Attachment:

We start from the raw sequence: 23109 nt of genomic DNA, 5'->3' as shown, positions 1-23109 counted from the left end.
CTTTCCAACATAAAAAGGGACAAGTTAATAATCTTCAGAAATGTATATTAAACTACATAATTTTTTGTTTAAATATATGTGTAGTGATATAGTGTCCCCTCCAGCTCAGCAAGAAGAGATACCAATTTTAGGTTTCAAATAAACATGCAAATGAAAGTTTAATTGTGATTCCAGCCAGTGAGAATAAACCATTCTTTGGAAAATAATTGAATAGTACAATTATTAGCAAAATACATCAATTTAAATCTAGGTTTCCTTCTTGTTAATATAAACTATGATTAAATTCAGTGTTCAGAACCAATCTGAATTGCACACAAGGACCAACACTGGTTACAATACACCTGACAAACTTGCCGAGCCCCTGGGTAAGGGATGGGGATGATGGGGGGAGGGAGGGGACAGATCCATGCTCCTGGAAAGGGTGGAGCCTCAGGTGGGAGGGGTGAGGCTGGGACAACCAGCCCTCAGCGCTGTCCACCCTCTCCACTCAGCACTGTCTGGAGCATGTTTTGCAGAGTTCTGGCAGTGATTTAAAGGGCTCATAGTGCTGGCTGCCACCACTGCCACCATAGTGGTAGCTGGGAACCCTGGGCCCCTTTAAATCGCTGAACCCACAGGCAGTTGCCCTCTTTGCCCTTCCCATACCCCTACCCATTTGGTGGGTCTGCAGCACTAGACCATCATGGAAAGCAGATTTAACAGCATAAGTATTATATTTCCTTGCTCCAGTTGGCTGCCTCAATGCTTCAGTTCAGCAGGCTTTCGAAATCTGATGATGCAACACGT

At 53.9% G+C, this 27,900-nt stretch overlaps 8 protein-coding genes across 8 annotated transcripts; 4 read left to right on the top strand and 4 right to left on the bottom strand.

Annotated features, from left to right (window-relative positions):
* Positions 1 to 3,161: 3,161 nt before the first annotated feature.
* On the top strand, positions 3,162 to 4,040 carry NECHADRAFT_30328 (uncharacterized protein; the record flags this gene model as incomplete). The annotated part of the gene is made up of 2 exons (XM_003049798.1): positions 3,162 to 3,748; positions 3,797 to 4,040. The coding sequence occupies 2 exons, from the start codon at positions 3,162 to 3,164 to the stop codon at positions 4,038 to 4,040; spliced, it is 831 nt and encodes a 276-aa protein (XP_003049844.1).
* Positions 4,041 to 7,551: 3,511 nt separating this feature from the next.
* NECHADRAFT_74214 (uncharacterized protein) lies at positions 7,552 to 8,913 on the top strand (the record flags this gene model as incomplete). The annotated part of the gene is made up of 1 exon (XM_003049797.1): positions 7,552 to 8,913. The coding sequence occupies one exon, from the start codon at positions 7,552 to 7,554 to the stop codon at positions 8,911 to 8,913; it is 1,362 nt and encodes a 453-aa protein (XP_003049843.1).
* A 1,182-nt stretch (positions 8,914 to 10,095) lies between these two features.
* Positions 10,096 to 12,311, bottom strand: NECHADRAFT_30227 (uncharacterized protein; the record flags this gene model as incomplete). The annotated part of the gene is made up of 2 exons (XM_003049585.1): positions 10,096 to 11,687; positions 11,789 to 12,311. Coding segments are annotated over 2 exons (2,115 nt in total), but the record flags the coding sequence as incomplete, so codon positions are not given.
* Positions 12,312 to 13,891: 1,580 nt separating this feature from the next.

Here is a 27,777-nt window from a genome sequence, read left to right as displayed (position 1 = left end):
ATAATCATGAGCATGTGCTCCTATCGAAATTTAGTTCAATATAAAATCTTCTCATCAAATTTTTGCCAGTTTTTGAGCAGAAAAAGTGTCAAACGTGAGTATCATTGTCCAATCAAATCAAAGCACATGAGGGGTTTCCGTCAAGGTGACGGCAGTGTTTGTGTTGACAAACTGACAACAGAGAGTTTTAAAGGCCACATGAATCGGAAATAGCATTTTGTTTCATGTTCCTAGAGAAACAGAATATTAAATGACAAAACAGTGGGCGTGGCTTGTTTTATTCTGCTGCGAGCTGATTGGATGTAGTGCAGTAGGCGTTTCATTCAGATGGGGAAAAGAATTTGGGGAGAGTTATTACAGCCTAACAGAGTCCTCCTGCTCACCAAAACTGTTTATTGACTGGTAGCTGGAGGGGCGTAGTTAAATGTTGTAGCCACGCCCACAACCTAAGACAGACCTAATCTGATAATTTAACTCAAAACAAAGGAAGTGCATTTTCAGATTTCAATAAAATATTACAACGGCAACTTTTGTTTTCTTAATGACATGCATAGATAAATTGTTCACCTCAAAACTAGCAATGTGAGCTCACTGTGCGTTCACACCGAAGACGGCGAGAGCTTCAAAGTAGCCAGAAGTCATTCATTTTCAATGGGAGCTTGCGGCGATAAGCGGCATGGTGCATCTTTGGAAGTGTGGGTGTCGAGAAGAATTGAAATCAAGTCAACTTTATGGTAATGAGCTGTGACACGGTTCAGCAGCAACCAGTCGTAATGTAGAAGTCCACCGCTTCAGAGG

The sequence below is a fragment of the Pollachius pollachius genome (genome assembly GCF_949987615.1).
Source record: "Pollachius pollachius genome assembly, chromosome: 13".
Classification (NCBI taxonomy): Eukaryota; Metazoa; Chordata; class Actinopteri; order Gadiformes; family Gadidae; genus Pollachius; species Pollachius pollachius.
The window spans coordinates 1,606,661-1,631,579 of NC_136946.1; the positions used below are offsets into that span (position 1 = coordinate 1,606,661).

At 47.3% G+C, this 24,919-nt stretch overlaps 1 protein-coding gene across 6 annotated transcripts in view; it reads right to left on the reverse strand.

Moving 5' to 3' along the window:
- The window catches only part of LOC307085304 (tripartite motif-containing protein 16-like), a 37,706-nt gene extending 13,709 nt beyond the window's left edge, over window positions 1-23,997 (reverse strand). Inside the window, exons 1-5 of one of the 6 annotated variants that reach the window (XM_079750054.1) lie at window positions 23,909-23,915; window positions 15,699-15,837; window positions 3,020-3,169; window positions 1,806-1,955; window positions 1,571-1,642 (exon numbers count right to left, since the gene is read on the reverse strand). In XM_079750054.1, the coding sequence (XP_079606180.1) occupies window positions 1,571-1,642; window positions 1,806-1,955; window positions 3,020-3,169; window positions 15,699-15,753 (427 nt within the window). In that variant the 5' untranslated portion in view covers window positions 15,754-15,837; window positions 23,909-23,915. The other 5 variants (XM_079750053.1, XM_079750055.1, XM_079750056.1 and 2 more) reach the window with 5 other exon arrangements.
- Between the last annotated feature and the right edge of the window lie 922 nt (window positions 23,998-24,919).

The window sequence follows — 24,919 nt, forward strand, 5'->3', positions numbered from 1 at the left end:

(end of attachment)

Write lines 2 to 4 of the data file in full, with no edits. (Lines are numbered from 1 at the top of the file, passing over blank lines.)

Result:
CTTTCCAACATAAAAAGGGACAAGTTAATAATCTTCAGAAATGTATATTAAACTACATAATTTTTTGTTTAAATATATGTGTAGTGATATAGTGTCCCCTCCAGCTCAGCAAGAAGAGATACCAATTTTAGGTTTCAAATAAACATGCAAATGAAAGTTTAATTGTGATTCCAGCCAGTGAGAATAAACCATTCTTTGGAAAATAATTGAATAGTACAATTATTAGCAAAATACATCAATTTAAATCTAGGTTTCCTTCTTGTTAATATAAACTATGATTAAATTCAGTGTTCAGAACCAATCTGAATTGCACACAAGGACCAACACTGGTTACAATACACCTGACAAACTTGCCGAGCCCCTGGGTAAGGGATGGGGATGATGGGGGGAGGGAGGGGACAGATCCATGCTCCTGGAAAGGGTGGAGCCTCAGGTGGGAGGGGTGAGGCTGGGACAACCAGCCCTCAGCGCTGTCCACCCTCTCCACTCAGCACTGTCTGGAGCATGTTTTGCAGAGTTCTGGCAGTGATTTAAAGGGCTCATAGTGCTGGCTGCCACCACTGCCACCATAGTGGTAGCTGGGAACCCTGGGCCCCTTTAAATCGCTGAACCCACAGGCAGTTGCCCTCTTTGCCCTTCCCATACCCCTACCCATTTGGTGGGTCTGCAGCACTAGACCATCATGGAAAGCAGATTTAACAGCATAAGTATTATATTTCCTTGCTCCAGTTGGCTGCCTCAATGCTTCAGTTCAGCAGGCTTTCGAAATCTGATGATGCAACACGT

At 53.9% G+C, this 27,900-nt stretch overlaps 8 protein-coding genes across 8 annotated transcripts; 4 read left to right on the top strand and 4 right to left on the bottom strand.

Annotated features, from left to right (window-relative positions):